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Communion in the Catholic Church

Communion in the Catholic Church


Of the seven sacraments, Holy Communion is the most important and central to the Catholic church and its members.

Holy Communion is also called the Holy Eucharist - or just Communion or Eucharist. Communion is when Catholics drink the blood and eat the body of Christ. Bread is consecrated to become Jesus’ body and church wine is consecrated to become Jesus’ blood. This is called “transubstantiation” - when the bread and church wine become Jesus. For Catholics, this is not a symbolic process. Church wine and wafers are really and truly the blood and body. This is what makes the sacrament so divine - God literally becomes a part of a person who receives it.

To receive the Eucharist, several conditions must be met:

  1. Recipients must be in a state of grace, i.e recipients must be living faithfully and also must have made a confession since their last serious sin.
  2. Recipients should not eat or drink for one hour prior to receiving the host and church wine (body and blood).
  3. Recipients must believe in transubstantiation and must be “in communion” (have the same beliefs) with the church.

If these conditions are met, then Catholics are encouraged to receive Communion often. Frequent Communion increases one’s love for God and for others, which expresses itself in action. In turn, our actions - which were born from Communion - makes us more like Christ.

Communion is offered at each mass. In the Roman Catholic church, after the priest consecrates the bread and church wine, the congregation is invited (pew by pew, in order) to walk towards the altar or sanctuary. The priest or altar servers then offer the body and blood of Christ to each person who has come forward. Catholics can choose to take both the host and the church wine (often served in a communal cup or chalice) or just the host. The church states that full communion is possible just via the body of Christ, so partaking in the drinking of Jesus’s blood is not required. Some congregations may not offer consecrated church wine (blood) except in special circumstances - there are various reasons for this, but it often has to do with ensuring communion can be delivered in a reasonable amount of time. The priest or server will say, “Body of Christ” or “Blood of Christ” - recipients respond, “Amen” and then return to the pew and kneel for prayer until Communion is over. Eastern Rites of the Catholic Church handle Eucharist in a different way, although the basic tenets are the same in terms of transubstantiation, etc.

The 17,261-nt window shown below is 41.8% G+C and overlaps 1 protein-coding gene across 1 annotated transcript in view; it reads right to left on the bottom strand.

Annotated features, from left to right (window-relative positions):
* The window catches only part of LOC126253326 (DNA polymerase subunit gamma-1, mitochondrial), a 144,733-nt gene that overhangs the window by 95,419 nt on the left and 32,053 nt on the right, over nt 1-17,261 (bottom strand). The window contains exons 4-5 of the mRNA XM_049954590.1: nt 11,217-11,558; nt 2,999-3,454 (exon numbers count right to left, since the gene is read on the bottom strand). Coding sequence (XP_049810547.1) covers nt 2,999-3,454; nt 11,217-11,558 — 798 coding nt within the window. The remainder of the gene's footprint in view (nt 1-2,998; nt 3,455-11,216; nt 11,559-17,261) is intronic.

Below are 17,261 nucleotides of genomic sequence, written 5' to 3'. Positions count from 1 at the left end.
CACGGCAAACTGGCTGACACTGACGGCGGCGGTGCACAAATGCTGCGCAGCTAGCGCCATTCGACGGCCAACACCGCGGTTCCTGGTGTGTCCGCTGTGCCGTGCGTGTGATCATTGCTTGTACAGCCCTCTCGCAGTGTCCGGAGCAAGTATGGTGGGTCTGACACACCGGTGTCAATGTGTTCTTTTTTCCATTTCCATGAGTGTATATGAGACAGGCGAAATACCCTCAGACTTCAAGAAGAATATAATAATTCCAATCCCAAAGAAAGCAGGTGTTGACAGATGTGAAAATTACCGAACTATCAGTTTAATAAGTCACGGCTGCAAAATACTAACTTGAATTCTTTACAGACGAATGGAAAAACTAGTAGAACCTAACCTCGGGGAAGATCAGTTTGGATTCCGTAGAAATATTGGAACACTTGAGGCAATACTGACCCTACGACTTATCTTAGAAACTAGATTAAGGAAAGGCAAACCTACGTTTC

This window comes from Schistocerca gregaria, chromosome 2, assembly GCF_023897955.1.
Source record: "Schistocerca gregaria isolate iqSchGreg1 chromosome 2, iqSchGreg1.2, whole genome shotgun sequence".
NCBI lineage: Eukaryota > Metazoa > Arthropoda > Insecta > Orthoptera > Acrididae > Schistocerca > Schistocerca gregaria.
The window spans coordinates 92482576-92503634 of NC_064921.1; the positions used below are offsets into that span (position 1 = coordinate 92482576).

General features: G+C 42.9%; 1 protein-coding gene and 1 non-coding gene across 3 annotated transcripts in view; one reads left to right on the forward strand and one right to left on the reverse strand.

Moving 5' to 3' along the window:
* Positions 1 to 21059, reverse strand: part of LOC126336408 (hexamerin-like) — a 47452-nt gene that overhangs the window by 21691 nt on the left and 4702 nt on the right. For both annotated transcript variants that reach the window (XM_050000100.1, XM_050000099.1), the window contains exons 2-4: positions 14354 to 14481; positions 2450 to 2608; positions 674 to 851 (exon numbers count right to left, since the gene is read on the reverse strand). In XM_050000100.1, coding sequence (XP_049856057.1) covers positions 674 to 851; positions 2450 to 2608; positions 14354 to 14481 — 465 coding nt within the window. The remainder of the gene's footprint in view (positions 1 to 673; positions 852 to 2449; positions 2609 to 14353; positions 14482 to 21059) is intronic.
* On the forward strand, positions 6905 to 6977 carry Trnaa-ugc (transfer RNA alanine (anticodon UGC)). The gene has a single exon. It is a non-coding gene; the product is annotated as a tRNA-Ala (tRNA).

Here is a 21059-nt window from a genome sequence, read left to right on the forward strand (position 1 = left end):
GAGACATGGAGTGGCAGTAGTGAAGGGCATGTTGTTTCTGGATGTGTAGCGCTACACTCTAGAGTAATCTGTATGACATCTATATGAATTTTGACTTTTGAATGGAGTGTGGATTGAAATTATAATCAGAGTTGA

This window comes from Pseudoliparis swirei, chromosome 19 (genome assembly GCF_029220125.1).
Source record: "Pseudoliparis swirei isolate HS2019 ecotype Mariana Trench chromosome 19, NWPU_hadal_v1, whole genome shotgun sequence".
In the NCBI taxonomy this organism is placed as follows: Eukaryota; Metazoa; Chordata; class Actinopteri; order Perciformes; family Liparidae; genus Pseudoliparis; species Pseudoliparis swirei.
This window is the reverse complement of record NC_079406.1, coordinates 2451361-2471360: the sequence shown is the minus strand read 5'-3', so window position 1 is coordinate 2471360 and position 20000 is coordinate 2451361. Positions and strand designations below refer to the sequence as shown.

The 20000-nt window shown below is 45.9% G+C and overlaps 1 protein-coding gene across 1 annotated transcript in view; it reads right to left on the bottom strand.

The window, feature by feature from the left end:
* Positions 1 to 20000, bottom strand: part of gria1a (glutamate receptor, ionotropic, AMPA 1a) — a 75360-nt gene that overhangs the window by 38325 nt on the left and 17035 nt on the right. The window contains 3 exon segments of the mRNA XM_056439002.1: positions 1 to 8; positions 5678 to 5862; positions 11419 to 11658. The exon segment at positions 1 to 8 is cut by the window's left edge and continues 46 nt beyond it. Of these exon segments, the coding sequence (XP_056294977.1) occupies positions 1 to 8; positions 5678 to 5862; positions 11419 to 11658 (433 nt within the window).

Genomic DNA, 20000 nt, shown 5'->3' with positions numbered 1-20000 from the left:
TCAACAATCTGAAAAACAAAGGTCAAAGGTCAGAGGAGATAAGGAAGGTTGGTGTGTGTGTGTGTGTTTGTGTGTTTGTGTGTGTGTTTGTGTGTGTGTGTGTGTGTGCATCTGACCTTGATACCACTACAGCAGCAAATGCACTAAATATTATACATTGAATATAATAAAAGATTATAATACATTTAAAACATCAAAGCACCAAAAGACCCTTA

Holy Communion is both a serious and a joyous sacrament (as most sacraments are). Understanding and engaging with Communion deeply is an important step in one’s faith life. And, to be clear, that learning and understanding (especially on a spiritual level) can and must continue long after one’s First Communion.